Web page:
Reading Oprah magazine can be a dangerous thing, especially when one is prone to adopting all self-help spiels within a ten yard radius. I have to gently remind myself that these articles are not direct personal missives that I must immediately employ.
I have a great idea for a memoir! I'll follow all the advice ever given by Oprah and her minions for a year and .... oh wait.
Martha Beck's work, though, often speaks to me. I loved her memoir about the birth of her child, "Expecting Adam", and her monthly Oprah columns always seem to highlight something I struggle with.
This latest one- about the difference between loving someone and caring for them- is no exception. In it, Ms. Beck recounts telling a client of hers: "I love you. I don't care what happens to you."
Now I think Ms. Beck is clearly going for shock value here. To the overly sincere among us, the thought of saying "I don't care what you do" to someone we love is incomprehensible. Of course we care what they do. We care about everything.
Caring, Ms. Beck says, "with it's shades of sadness, fear and insistence on specific outcomes- is not love. In fact, when care appears, unconditional love often vanishes."
She is not talking about parenting here, clearly. As parents we need to care, do we not? I care whether my kids brush their teeth, act safely, treat others respectfully. I believe it is my job to do so. How else will they become healthy, loving, productive members of society? Aren't we supposed to keep our eyes, at least partially, on "specific outcomes", if only of the "don't wind up an axe-murderer" variety?
Or maybe this reveals an inherently cynical, Calvinist, pessimistic view of humanity on my part. On some level, I assume that if parents loosen their grip on their child's every behavior, the next generation will fall into a pit of depravity.
I know this is an essential part of my work as a mother: to detach just enough, to give my kids the space to be their own imperfectly perfect snowflake selves. As Ms. Beck tells us: "Real healing, real love comes from people who are both totally committed to helping- and able to emotionally detach."
This has long been my problem. This is why I didn't go into social work when I graduated from college: I had no ability to emotionally detach from the people I met when working in my social work internships. I cried into my pillow every night about the kids I worked with in the special ed classroom. I overextended myself when working as an advocate for battered women, taking their calls late at night in my dorm room, never saying no. I have always been committed to helping- and completely unable to emotionally detach.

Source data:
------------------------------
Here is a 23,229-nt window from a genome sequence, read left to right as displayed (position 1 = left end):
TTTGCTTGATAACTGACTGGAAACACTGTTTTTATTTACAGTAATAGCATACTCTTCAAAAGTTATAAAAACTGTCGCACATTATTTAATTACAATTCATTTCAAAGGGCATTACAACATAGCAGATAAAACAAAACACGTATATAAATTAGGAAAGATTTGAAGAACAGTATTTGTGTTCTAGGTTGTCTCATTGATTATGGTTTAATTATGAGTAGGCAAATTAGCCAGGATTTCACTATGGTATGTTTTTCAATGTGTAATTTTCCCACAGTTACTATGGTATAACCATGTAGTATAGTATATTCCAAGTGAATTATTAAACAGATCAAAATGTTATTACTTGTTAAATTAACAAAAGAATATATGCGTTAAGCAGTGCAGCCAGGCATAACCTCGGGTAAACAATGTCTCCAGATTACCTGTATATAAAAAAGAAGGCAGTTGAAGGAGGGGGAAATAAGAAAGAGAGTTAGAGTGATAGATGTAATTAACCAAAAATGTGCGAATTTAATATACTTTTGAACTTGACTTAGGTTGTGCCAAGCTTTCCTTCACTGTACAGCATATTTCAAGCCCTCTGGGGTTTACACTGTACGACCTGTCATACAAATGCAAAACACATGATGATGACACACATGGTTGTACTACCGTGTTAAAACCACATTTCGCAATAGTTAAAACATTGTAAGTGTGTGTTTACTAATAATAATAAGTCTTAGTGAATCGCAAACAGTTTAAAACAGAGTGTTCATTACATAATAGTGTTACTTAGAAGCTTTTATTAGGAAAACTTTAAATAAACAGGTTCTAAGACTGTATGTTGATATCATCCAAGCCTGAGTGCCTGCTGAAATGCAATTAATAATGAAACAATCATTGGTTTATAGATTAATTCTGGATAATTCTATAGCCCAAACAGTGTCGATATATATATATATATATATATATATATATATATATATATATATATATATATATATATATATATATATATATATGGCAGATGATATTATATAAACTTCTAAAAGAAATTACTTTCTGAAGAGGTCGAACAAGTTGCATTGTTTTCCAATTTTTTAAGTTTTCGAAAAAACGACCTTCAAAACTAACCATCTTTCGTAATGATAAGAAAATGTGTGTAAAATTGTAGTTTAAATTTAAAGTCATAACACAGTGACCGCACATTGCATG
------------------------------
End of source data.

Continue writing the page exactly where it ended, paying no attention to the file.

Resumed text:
Is emotional detachment, on some level, a healthy thing for a mother to have? And if so, how the heck can I get some?
I get invested in the people I love. So invested that I begin to think that I know best how they should be living. So invested that I think if they would just do xyz....
I've been noticing this since I read the article: when I have an internal reaction to the behavior of someone I love, am I trying to control their behavior? Can I let go of what I think they should be doing and how I think they should be doing it and just let them be? Can I do all that and still love them, unconditionally? This has been so helpful in dealing with the adults in my life. I believe this bit of Ms. Beck's advice is deeply useful.
But, of course, as a mother of young children, I immediately come back to my relationship with my girls. I am struck by how much time and effort and CARE I put into mothering them. So much so that I care deeply about what they do and how they do it. That investment is part of mothering, in these younger years, isn't it? They are still learning so much and it is my job as a parent to teach them what is expected of them.
So how and when do I move to loving them unconditionally, emotionally detaching from what exactly they are doing? How and when do I know to relax the reigns of correcting and structuring and teaching and just let them be who they are?
It seems obvious that we as parents will get this balance wrong at some point. We will not care enough about what our kids are doing, not give them enough structure or high enough expectations and they will never learn manners or self protection or the satisfaction of achievement.
And if we care too much for too long? We will surely foster dependence and resentment, stunting their self-awareness and our own lives in the process.
I do not want to be a mother who lives for her kids. I do not want to be so invested in their lives that I fall apart at their eventual departure from this nest. I do not want to care so much what they do and how they do it that I forget to just love them.